I have started blogging with my students on Blogger, however last week an unknown event now makes access from our school lab impossible. I am trying to figure out what has happened and who would best be able to help get our login screens back. I was wondering if anyone else has encountered this problem and if they had found a workaround
Thanks for the great suggestions. My IT colleague is a peach just super busy so I am reluctatnt to bother until I have tried what I can to gather information on the event. We have sat down together and looked at our filters and have found the website to be rated in a category that is not blocked and then checked with the filter service to make sure. Done and no block. Next we pinged the blogger address and copied the resultatnt IP address into the browser and found that the browser opened up the google main start-up page. (we pinged the google page too and the IP addresses are different). So back to the Google Help discussion boards. My IT friend also wondered if there is some sort of port issue, however I don't understand that part and can't figure out a question to ask about that.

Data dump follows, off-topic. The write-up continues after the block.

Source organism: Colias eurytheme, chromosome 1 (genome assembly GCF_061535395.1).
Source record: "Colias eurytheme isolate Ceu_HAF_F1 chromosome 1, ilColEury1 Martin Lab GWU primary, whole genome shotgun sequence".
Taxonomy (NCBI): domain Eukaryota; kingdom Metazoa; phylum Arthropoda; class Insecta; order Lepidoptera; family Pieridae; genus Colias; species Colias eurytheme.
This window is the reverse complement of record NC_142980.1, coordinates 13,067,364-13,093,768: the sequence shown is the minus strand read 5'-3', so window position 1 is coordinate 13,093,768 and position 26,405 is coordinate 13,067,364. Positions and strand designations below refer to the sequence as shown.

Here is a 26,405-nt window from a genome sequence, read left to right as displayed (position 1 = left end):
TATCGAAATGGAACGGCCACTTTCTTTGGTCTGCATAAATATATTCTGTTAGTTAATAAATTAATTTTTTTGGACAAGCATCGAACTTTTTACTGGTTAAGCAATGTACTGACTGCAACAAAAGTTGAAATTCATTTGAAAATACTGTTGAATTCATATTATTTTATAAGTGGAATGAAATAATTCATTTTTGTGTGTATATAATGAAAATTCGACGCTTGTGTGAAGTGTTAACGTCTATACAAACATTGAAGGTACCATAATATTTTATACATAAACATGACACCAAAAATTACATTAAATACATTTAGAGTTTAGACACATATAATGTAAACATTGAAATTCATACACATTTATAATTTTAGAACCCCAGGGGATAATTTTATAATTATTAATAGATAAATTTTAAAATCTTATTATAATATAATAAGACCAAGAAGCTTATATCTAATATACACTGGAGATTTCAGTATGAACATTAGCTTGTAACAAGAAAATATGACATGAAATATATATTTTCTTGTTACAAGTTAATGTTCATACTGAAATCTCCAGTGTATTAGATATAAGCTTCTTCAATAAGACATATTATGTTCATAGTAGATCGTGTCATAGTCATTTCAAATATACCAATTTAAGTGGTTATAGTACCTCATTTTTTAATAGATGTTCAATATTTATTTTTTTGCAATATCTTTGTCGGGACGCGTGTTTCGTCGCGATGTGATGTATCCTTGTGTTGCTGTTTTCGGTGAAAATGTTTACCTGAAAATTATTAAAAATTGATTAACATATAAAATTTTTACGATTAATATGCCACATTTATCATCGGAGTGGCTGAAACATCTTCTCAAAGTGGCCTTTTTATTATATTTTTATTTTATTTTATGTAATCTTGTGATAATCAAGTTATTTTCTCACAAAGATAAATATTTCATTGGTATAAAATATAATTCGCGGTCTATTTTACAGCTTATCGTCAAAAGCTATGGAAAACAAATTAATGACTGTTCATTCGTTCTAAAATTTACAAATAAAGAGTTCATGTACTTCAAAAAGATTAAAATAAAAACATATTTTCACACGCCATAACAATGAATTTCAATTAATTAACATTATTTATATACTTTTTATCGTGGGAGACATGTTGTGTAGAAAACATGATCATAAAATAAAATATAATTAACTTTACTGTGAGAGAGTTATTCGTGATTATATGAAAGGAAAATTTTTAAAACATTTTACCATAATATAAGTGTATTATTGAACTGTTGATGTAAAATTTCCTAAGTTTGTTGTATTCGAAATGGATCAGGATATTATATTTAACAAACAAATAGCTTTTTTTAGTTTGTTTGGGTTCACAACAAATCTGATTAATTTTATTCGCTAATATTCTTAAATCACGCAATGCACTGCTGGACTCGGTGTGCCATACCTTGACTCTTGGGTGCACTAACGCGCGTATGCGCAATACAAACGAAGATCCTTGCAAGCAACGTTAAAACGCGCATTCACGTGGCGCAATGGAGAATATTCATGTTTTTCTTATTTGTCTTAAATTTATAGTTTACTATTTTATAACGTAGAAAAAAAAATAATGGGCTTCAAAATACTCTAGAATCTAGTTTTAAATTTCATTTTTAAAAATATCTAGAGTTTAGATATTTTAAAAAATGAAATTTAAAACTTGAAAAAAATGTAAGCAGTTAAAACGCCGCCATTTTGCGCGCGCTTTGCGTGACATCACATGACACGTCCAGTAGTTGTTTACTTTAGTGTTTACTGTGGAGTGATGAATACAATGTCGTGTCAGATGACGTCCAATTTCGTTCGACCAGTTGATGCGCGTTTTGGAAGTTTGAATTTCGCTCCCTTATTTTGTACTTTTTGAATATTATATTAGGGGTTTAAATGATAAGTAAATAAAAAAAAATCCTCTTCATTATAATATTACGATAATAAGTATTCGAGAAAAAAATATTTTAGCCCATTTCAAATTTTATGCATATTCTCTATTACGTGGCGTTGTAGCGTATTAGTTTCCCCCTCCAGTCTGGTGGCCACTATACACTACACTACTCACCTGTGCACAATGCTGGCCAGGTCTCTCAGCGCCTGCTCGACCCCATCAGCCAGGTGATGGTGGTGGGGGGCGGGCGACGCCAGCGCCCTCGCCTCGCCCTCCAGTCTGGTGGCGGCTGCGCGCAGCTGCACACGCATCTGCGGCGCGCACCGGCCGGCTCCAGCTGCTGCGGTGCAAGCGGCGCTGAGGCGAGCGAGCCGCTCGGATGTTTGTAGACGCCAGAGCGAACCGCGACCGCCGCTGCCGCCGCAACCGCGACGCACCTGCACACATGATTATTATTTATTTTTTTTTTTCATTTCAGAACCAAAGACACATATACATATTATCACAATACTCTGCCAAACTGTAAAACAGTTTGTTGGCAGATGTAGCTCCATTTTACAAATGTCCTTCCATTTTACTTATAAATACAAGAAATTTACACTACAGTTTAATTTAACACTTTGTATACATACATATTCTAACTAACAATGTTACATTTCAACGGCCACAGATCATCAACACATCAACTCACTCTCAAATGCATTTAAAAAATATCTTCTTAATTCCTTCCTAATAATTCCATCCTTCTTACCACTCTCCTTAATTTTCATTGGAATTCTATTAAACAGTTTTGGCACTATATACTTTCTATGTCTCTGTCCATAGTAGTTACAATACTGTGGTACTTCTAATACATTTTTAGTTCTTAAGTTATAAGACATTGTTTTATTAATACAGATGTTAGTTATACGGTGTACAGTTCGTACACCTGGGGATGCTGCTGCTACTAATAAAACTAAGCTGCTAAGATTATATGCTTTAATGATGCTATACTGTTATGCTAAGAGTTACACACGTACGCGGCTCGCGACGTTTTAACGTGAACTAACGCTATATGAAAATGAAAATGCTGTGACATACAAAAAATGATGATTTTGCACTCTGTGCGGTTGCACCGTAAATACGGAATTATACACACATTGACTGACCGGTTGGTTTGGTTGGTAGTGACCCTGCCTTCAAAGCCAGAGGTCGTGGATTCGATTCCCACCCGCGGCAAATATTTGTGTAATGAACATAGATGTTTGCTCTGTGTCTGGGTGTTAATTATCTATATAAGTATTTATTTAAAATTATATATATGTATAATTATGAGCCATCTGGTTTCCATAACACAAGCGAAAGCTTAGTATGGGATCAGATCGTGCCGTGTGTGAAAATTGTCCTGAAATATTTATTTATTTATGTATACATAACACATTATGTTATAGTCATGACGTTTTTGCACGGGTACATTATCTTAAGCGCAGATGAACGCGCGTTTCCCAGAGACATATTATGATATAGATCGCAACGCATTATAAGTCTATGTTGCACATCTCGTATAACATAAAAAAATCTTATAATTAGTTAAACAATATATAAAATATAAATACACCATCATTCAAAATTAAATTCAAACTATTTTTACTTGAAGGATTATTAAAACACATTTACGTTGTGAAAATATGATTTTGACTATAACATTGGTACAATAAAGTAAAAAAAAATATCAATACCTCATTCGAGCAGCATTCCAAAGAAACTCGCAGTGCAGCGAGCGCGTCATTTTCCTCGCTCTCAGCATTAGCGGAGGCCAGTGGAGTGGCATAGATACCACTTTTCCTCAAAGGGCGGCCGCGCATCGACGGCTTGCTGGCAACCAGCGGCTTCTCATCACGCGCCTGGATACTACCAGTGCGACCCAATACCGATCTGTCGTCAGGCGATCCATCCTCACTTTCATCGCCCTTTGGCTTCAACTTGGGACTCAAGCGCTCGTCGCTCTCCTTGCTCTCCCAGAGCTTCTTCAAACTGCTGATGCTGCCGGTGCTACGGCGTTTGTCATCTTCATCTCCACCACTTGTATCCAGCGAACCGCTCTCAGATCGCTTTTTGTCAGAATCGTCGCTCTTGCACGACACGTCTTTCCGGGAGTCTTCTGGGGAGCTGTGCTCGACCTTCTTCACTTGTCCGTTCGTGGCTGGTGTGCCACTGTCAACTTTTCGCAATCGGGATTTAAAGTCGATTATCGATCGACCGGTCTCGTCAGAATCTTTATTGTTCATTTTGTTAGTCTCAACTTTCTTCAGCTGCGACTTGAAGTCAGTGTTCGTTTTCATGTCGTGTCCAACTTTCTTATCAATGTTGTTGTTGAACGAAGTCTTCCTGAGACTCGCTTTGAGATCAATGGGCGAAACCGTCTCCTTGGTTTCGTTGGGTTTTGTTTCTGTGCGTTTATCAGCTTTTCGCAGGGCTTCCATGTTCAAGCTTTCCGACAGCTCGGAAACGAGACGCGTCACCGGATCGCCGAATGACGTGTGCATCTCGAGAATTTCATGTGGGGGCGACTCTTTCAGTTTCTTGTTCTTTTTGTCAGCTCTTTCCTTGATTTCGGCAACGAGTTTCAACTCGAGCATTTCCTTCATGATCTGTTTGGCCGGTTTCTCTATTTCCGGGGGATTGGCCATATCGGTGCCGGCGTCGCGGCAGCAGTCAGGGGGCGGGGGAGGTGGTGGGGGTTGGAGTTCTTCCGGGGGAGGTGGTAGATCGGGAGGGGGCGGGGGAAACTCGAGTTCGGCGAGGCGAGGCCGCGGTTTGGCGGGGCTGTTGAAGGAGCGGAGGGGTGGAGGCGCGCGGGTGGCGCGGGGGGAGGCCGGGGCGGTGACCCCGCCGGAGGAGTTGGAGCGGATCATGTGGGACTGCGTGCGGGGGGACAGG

My students like the blogs, however I had not thought about them surrendering personal information as being an issue. Being new to technology education makes it difficult to anticipate such issues, I want my students to be able to access web 2.0 tools like google docs, blogs and wikis. It seems to me that if they begin blogging with good habits and coaching that they will continue to maintain them when they graduate. (I have mostly seniors). I think my students will benefit from learning what is available to them before they leave us, especially if they can have access for not much investment in software.
Again many thanks from this rookie!
The point of protecting student information is an important one to consider. The Internet can be a dangerous place, but I truly feel it is our job as educators to teach students how to address those dangers and not to block students from them. That's sort of like not teaching a child to swim because they could drown.